United States District Court, E.D. California
M. COTA, UNITED STATES MAGISTRATE JUDGE
a prisoner proceeding pro se, brings this civil rights action
pursuant to 42 U.S.C. § 1983. Pending before the court
is plaintiff's first amended complaint (ECF No. 8).
court is required to screen complaints brought by prisoners
seeking relief against a governmental entity or officer or
employee of a governmental entity. See 28 U.S.C.
§ 1915A(a). The court must dismiss a complaint or
portion thereof if it: (1) is frivolous or malicious; (2)
fails to state a claim upon which relief can be granted; or
(3) seeks monetary relief from a defendant who is immune from
such relief. See 28 U.S.C. § 1915A(b)(1), (2).
Moreover, the Federal Rules of Civil Procedure require that
complaints contain a “. . . short and plain statement
of the claim showing that the pleader is entitled to
relief.” Fed.R.Civ.P. 8(a)(2). This means that claims
must be stated simply, concisely, and directly. See
McHenry v. Renne, 84 F.3d 1172, 1177 (9th Cir. 1996)
(referring to Fed.R.Civ.P. 8(e)(1)). These rules are
satisfied if the complaint gives the defendant fair notice of
the plaintiff's claim and the grounds upon which it
rests. See Kimes v. Stone, 84 F.3d 1121, 1129 (9th
Cir. 1996). Because plaintiff must allege with at least some
degree of particularity overt acts by specific defendants
which support the claims, vague and conclusory allegations
fail to satisfy this standard. Additionally, it is impossible
for the court to conduct the screening required by law when
the allegations are vague and conclusory.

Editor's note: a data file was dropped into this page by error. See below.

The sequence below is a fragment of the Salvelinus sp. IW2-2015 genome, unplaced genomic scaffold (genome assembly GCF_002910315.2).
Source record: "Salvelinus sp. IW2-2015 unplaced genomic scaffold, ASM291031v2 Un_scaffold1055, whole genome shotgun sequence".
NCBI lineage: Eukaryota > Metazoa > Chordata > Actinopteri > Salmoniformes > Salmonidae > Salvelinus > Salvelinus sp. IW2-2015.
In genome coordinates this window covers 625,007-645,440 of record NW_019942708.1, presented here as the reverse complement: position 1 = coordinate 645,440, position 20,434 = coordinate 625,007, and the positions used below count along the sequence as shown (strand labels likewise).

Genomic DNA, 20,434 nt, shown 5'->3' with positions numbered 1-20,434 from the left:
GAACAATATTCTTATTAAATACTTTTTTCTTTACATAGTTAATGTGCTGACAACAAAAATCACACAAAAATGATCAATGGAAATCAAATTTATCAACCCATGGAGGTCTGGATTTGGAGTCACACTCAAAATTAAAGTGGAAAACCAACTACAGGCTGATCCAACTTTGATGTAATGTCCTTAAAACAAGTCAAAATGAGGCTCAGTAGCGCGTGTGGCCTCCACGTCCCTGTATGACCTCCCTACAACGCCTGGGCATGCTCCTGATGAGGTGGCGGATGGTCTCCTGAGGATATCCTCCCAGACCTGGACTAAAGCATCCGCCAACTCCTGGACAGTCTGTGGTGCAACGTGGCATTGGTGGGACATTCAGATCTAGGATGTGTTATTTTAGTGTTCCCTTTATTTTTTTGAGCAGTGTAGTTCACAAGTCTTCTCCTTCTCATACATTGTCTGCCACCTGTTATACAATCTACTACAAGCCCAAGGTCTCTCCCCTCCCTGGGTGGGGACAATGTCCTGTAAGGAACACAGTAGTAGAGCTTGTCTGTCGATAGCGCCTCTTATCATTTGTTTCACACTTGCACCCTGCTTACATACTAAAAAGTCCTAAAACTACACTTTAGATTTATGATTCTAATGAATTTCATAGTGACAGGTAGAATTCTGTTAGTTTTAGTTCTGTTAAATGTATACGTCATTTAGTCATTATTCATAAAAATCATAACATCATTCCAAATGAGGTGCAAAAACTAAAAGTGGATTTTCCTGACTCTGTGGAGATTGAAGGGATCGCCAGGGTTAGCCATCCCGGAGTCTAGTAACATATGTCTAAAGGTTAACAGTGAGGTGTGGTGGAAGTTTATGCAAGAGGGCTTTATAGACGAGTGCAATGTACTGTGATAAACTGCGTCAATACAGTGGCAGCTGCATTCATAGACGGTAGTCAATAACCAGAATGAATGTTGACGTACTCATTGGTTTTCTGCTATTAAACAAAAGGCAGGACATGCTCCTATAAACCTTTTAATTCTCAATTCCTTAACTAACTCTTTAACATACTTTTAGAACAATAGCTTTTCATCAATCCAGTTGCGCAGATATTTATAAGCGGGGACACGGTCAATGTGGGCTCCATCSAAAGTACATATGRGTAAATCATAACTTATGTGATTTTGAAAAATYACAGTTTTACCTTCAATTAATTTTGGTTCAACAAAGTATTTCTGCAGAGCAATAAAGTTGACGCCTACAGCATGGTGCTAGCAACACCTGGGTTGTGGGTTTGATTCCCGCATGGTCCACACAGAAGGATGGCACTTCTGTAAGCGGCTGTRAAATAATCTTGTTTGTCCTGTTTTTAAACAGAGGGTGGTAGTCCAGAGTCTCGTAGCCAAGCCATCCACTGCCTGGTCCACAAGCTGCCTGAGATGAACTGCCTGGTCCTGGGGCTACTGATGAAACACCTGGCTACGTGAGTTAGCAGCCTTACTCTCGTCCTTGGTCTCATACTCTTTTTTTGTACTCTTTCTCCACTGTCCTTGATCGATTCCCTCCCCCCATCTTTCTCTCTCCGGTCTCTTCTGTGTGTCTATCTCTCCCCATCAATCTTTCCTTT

names the following as defendants: (1) Silva; (2) Joksch; and
(3) Bradett. By separate order, the court has
determined service of this action is appropriate for
defendants Joksch and Bradett on plaintiff's First
Amendment retaliation claims. As to defendant Silva,
Petitioner arrived at High Desert State Prison on July 8,
2014. Petitioner received his property on July 22, 2014,
which was issued by C/O Silva. Upon receiving my property I
was told that I couldn't have any portraits/drawings and
I was given 3 days to have money placed in my inmate trust
account to have the portraits/drawings sent home. Petitioner
had the money placed in his account as he was asked to do.
However, petitioner's portraits/drawings were still
destroyed. Petitioner is a published author and the
portraits/drawings were to be used for promoting his book and
ECF No. 8, pg. 3.
alleges violation of his due process rights with respect to
his property. See id.
prisoner alleges the deprivation of a property interest
caused by the random and unauthorized action of a prison
official, there is no claim cognizable under 42 U.S.C. §
1983 if the state provides an adequate post-deprivation
remedy. See Zinermon v. Burch, 494 U.S. 113, 129-32
(1990); Hudson v. Palmer, 468 U.S. 517, 533 (1984).
A state's post-deprivation remedy may be adequate even
though it does not provide relief identical to that available
under § 1983. See Hudson, 468 U.S. at 531 n.11.
A due process claim is not barred, however, where the
deprivation is foreseeable and the state can therefore be
reasonably expected to make pre-deprivation process
available. See Zinermon, 494 U.S. at 136-39. An
available state common law tort claim procedure to recover
the value of property is an adequate remedy. See id.
case, plaintiff alleged the unauthorized destruction of his
property by defendant Silva. Because California provides an
adequate post-deprivation remedy, plaintiff's claim is
not cognizable under § 1983 and defendant Silva should
it does not appear possible that the deficiencies identified
herein can be cured by amending the complaint, plaintiff is
not entitled to leave to amend prior to dismissal of the
entire action. See Lopez v. Smith, 203 F.3d 1122,
1126, 1131 (9th Cir. 2000) (en banc).
on the foregoing, the undersigned recommends that defendant